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Tag: dog size

What is the Real Reason Dog Breeds Vary in Size?

Dog (Canis lupus familiaris) (6)

Do you like big dogs or small dogs? This question is frequently asked, but how did we even come about having this option? Ancient domesticated dogs in the past 30,000 years differed in size but nothing as extreme as the modern size differences. Dogs now can range from 40 times in size, and these drastic differences emerged just in the past 200 years as humans started establishing more and more breeds. In a study conducted by Ewen Callaway, he looked at why dogs differ so much in size and how a mutation could be the cause of this. The mutation behind all of this has been traced all the way back to ancient wolves. It lies near a gene called IGF1(insulin growth factor) which researchers found to have a major role in the size variations of domestic dogs. IGF1 is a hormone that manages the effects of growth hormones and is primarily produced by the liver so liver diseases can cause its levels to change.

One variant stood out when comparing the region around IGF1 and dog sizes. This variant “lies in the stretch of DNA that encodes a molecule called a long non-coding RNA which lives in controlling levels of the IGF1 protein.” A gene variant is a permanent change in the DNA sequence that makes up a gene. Variants can be inherited from a parent or can just occur during a person’s lifetime. If a variant is inherited from a parent they are present in pretty much every cell of the body while a variant that occurs during someone’s lifetime is present only in certain cells. Most variants that lead to disease are not common in the general population; however, some variants occur often enough in the general population to be considered common genetic variations. Examples of this would be eye color, hair color, and blood type. Even though DNA variants can be seen as a negative, as it is explained not all variants produce fatalistic effects.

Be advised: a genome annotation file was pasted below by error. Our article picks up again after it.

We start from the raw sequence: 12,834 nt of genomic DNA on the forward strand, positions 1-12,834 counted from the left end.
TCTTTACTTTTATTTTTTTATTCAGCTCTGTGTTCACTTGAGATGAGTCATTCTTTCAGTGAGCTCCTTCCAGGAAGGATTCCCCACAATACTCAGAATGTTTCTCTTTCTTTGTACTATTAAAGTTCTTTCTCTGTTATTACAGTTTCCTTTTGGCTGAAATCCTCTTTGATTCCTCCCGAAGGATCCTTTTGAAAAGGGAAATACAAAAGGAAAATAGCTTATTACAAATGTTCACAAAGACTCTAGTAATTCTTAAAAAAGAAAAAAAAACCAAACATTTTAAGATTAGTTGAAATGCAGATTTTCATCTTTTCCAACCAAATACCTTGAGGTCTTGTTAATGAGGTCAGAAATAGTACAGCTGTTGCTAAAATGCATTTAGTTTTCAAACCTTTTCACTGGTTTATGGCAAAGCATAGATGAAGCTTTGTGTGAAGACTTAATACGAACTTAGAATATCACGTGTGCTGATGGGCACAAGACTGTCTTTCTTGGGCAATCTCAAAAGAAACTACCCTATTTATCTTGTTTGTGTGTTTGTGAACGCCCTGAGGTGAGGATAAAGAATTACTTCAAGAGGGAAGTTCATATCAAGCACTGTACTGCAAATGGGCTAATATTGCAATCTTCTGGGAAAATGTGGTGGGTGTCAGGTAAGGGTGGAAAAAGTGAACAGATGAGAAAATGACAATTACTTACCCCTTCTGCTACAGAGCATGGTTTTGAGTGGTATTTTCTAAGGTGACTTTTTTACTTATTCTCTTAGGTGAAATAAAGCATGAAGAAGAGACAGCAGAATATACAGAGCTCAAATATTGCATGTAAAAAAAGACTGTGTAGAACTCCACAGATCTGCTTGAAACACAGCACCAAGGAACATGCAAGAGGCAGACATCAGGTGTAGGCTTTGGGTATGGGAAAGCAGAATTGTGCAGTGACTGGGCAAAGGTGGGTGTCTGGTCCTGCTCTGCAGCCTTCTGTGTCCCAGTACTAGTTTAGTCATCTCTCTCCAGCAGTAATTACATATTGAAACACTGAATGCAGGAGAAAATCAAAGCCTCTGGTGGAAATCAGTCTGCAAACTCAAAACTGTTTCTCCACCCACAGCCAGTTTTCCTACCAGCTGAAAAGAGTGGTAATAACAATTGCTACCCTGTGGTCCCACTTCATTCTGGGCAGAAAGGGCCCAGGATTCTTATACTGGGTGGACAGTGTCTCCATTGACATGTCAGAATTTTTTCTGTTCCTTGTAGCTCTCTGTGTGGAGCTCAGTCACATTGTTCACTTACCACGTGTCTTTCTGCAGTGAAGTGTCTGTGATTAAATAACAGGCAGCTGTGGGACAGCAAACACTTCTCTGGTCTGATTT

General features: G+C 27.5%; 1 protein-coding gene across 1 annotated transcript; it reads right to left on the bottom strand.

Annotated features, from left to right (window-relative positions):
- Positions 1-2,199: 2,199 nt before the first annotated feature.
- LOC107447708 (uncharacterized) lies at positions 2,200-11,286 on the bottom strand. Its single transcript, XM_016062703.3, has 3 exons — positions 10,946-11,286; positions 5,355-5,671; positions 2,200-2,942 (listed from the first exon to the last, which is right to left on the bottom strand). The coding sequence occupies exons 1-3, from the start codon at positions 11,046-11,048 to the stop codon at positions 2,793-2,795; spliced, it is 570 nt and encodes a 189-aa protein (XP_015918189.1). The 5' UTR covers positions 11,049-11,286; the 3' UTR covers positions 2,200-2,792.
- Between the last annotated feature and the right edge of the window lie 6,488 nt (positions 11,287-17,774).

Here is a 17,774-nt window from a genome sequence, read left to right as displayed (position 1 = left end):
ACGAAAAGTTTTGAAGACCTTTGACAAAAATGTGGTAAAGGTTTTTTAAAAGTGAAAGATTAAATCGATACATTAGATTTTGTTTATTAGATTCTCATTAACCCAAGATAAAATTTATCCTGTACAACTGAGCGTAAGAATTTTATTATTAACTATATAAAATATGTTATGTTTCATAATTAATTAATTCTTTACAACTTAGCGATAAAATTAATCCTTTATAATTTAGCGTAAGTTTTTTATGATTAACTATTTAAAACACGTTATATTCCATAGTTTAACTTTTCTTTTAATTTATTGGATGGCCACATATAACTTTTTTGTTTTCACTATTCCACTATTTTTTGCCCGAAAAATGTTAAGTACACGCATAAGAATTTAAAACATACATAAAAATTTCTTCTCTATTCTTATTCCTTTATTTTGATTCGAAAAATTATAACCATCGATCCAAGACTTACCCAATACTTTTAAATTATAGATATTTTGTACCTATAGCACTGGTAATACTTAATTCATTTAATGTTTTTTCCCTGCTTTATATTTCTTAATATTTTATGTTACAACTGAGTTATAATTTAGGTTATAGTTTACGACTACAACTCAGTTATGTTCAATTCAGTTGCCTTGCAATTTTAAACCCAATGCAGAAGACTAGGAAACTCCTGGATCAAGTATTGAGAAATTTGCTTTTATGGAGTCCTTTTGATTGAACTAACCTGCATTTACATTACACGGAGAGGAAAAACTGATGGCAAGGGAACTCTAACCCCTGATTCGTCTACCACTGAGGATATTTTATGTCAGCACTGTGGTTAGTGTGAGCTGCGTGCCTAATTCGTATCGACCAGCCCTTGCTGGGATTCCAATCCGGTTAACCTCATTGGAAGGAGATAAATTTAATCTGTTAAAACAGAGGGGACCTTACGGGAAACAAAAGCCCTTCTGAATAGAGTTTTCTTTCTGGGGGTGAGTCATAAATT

There are two identified versions (alleles) of the variant, which Callaway identified. An allele is a form of a gene and each organism inherits two alleles, one from each parent. Dogs who have two copies of one allele typically weigh more than 55 pounds and have higher IGF1 protein levels in their blood. Whereas, dogs with two copies of the other allele tend to weigh less than 33 pounds. In addition, there are dogs with one copy of each version and they tend to be intermediate in size. Researchers determined that the same relationship was present in other canids as well, such as foxes, coyotes, and wolves.

Protein IGF1R PDB 1igr

IGF1 structure

The allele linked to small-bodied animals is seen to be much more evolutionary than alleles linked to large-bodied animals. Coyotes, jackals, foxes, and a lot of other candids have two copies of the small version, suggesting that this variation could have been present in their ancestors. However, it is not as clear as to when the large-bodied allele formed. It has been traced back 53,000 years ago to an ancient wolf living in Siberia, and since then has been found in other ancient wolves. Robert Wayne, an evolutionary biologist at UCLA, states that the view used to be that animals that have a small body size can be linked to genetic changes that could be unique to domestic dogs. This study could be a sign that dogs were domesticated from smaller wolves rather than present-day gray wolves.